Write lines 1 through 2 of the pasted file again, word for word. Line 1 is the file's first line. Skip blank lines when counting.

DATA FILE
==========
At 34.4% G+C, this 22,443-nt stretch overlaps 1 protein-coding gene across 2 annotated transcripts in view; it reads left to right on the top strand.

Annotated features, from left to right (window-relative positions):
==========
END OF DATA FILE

At 34.4% G+C, this 22,443-nt stretch overlaps 1 protein-coding gene across 2 annotated transcripts in view; it reads left to right on the top strand.

Annotated features, from left to right (window-relative positions):